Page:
If you’re a music fan in Philadelphia, odds are you’ve heard of Maxx Stoyanoff-Williams. Perhaps not by that name, however. You might have known him as Madd when he was a member of the Goats in the early 1990s, or perhaps more recently as the frontman of the incredible group Black Landlord. It was while he was a member of the Goats, touring overseas, that his favorite sports memory took place. This is a pretty great story. This is Part 3 of our Philly Sports Memories Series. The first two are below, and we’ve got several more great ones on the way.
What is my favorite Philly sports memory? Was it watching number 45 pat his leg and throw his hands in the air after he threw the last pitch in 1980? Was it watching Mo in the final seconds slam dunk (sort of) in LA as we won the NBA Championship in 1984? Maybe it was the most recent event, with Brad Lidge and the Phillies bringing home the title in 2008? They were all great memories. Or do I still live with the heartache that was the Flyers in the 90’s? Maybe it was the “fog bowl”, when Mother Nature denied Philly a chance at the title? The answer to the question is none of the above.
My favorite memory is the Phillies National League Championship Series of ’93, one that I wasn’t even in the country to witness firsthand. I was on tour for the playoffs that season, traveling through Europe with my band playing rock star. Lucky for me I had my mom. Armed with my tour schedule and a list of fax numbers she kept my entire band and me hot with Phillies fever! We were on the road in a different foreign country and or city every day. There was no Internet access for us in Wuppertal, Germany or Marseille, France in 1993. No one could stream highlights of the games on their phone in Brussels or their laptop in Amsterdam. We had my mom, and she had access to a Xerox and fax machine. We didn’t really have many opportunities to phone home and get updates on the Phillies quest for the pennant as we were broke and per diems were low. So it was beyond amazing when we received the first of many Daily News articles complete with front and back page photos. She would also send the Inquirer’s sports pages to complement the coverage.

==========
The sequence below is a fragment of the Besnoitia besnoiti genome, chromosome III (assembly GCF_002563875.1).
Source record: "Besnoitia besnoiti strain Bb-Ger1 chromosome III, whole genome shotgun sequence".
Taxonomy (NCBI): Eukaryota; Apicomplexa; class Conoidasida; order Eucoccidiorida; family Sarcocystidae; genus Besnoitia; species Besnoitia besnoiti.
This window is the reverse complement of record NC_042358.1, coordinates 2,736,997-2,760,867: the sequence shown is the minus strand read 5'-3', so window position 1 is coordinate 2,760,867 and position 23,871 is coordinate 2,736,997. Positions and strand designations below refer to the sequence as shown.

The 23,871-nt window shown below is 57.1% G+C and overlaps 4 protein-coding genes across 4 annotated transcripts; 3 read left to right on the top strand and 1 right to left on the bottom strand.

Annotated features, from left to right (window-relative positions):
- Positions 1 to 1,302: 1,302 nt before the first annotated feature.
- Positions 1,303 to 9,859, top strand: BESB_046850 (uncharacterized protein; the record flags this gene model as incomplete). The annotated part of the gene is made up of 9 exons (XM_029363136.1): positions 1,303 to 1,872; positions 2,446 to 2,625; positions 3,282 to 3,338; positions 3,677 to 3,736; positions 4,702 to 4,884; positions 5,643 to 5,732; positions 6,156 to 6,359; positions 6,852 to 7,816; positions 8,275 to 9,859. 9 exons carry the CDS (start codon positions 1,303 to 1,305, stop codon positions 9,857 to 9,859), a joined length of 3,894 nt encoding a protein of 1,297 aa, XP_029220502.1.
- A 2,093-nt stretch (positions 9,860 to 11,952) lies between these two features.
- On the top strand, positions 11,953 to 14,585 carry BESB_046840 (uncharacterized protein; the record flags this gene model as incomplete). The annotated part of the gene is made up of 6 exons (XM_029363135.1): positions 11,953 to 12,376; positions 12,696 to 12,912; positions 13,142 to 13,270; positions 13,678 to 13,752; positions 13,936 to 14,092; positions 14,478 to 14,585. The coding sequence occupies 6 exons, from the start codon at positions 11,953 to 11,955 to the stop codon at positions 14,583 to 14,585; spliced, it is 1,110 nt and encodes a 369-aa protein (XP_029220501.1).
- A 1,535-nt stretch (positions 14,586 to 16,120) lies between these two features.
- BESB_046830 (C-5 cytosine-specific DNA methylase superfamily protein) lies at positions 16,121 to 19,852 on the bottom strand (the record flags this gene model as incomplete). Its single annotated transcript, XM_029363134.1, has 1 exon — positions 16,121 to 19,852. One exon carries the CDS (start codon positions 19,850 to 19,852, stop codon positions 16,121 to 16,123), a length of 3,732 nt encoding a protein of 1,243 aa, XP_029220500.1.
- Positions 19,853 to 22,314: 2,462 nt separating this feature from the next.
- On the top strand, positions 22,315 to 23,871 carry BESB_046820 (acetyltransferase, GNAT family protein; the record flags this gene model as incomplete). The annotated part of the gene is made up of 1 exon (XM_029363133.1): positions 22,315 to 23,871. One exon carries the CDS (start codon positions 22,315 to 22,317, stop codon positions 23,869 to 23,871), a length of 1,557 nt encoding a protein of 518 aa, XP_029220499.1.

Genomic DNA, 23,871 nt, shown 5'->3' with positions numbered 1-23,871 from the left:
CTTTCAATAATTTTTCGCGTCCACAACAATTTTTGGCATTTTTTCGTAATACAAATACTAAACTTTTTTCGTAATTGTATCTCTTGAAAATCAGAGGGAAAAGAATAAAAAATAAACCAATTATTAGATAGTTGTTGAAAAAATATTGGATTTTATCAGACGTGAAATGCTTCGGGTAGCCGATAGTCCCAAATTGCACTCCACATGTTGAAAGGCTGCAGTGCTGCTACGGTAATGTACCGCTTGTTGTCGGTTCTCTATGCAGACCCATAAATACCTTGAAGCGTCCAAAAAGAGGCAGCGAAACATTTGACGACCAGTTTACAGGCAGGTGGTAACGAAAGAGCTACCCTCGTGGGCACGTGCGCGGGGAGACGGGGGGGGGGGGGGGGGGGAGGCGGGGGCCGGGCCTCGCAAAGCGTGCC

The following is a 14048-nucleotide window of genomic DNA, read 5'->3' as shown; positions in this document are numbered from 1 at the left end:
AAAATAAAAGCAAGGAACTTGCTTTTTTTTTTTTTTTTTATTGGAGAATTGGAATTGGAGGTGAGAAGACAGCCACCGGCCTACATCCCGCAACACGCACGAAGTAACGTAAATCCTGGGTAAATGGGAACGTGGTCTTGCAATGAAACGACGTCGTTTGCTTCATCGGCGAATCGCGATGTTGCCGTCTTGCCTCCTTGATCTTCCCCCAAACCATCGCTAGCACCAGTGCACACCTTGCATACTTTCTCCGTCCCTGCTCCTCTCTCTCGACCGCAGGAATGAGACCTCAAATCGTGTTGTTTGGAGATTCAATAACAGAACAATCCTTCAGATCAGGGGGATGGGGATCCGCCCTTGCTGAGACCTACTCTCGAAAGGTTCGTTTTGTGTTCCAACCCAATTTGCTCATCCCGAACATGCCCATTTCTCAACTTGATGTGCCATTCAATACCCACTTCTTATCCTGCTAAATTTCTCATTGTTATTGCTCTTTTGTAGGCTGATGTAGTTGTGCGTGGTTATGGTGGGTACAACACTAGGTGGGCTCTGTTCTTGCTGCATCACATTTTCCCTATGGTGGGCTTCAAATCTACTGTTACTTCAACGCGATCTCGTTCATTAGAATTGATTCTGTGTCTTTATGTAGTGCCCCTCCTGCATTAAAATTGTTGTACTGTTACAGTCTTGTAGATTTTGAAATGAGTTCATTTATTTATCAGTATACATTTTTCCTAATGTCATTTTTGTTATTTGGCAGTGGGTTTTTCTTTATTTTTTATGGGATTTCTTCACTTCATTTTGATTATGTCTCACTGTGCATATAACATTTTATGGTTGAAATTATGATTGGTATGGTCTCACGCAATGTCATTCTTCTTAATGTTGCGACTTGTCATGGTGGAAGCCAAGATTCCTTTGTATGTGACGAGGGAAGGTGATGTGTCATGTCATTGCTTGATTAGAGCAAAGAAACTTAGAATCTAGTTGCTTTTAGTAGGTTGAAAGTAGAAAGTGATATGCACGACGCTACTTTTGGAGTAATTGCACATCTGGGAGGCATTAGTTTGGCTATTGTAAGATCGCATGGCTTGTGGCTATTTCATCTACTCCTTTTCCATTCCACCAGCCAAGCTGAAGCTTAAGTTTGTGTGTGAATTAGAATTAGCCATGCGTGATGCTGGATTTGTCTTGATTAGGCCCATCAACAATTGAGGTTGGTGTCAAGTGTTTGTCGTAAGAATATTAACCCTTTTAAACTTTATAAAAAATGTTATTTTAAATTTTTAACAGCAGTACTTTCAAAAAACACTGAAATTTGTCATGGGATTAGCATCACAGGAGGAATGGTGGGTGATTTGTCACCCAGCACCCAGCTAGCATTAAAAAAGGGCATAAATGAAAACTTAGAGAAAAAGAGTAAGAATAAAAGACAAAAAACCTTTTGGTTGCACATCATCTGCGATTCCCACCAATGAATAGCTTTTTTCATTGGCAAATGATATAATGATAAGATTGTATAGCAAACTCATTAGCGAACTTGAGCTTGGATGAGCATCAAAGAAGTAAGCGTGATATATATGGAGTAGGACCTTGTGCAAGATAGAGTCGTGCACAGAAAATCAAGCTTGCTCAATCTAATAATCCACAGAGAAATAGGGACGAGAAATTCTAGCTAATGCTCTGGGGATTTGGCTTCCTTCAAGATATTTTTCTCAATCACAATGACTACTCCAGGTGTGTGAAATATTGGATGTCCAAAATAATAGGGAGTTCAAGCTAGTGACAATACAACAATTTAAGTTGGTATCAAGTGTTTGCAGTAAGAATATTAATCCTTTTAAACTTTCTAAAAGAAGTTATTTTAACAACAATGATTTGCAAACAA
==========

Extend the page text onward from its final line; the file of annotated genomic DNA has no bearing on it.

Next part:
After each fax arrived, it was neatly folded and tucked into a manila envelope with my name written on it in large letters, “MAXX,” by each venue’s manager. We would then take turns reading the articles and reliving each moment just as if we were at the Vet holding our breath with every pitch. It was immediately after that when my mother was decreed the “coolest mom ever” by not only my band but by the other American band we were touring with. (She would eventually be the person that mailed me VCR tapes of the Eagles and Sixers, while I was working on a record in Brazil for three months. Oh, and she had to have those tapes converted so that they could be viewed in proper format.) There was so much anticipation as we would arrive at a new venue or in a new city during those days. Normally the first question you ask when you arrive at a new venue or club is, “Where’s the good bathroom?” Now we asked, “Is there a fax for Maxx?” Reading those faxes made us feel like we were in Philly. So when we received the fax after game 6, we went nuts! We beat the Braves! We finally beat the Braves! We were in the World Series, and I was on my way home, hoping to watch the Phillies win the World Series.